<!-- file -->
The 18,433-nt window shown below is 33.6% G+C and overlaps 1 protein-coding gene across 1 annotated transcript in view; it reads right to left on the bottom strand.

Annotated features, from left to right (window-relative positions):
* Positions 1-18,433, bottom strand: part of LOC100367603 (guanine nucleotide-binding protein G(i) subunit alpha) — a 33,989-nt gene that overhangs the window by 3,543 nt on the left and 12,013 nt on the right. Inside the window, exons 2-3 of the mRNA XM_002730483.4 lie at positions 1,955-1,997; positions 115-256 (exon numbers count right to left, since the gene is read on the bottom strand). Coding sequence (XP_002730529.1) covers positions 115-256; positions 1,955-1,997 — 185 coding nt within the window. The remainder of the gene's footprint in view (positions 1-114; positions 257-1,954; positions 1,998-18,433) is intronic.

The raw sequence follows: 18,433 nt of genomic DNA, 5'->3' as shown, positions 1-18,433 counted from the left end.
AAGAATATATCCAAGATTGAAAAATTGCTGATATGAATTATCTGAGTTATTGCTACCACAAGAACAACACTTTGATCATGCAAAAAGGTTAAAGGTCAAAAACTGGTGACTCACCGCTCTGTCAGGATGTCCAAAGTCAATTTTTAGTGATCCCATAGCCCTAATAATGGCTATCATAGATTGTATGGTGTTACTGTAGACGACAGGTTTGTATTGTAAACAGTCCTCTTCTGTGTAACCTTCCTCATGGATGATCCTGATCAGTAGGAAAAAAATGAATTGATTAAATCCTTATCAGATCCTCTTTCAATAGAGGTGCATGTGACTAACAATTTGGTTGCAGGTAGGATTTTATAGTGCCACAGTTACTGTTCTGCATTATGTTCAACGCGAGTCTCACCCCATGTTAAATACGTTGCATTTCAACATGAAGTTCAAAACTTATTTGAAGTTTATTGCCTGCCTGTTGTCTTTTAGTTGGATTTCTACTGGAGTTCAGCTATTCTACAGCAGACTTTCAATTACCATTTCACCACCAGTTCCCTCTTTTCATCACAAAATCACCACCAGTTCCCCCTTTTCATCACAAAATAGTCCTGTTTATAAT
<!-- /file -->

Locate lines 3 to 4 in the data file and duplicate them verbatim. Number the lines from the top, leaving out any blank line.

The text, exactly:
* Positions 1-18,433, bottom strand: part of LOC100367603 (guanine nucleotide-binding protein G(i) subunit alpha) — a 33,989-nt gene that overhangs the window by 3,543 nt on the left and 12,013 nt on the right. Inside the window, exons 2-3 of the mRNA XM_002730483.4 lie at positions 1,955-1,997; positions 115-256 (exon numbers count right to left, since the gene is read on the bottom strand). Coding sequence (XP_002730529.1) covers positions 115-256; positions 1,955-1,997 — 185 coding nt within the window. The remainder of the gene's footprint in view (positions 1-114; positions 257-1,954; positions 1,998-18,433) is intronic.

The raw sequence follows: 18,433 nt of genomic DNA, 5'->3' as shown, positions 1-18,433 counted from the left end.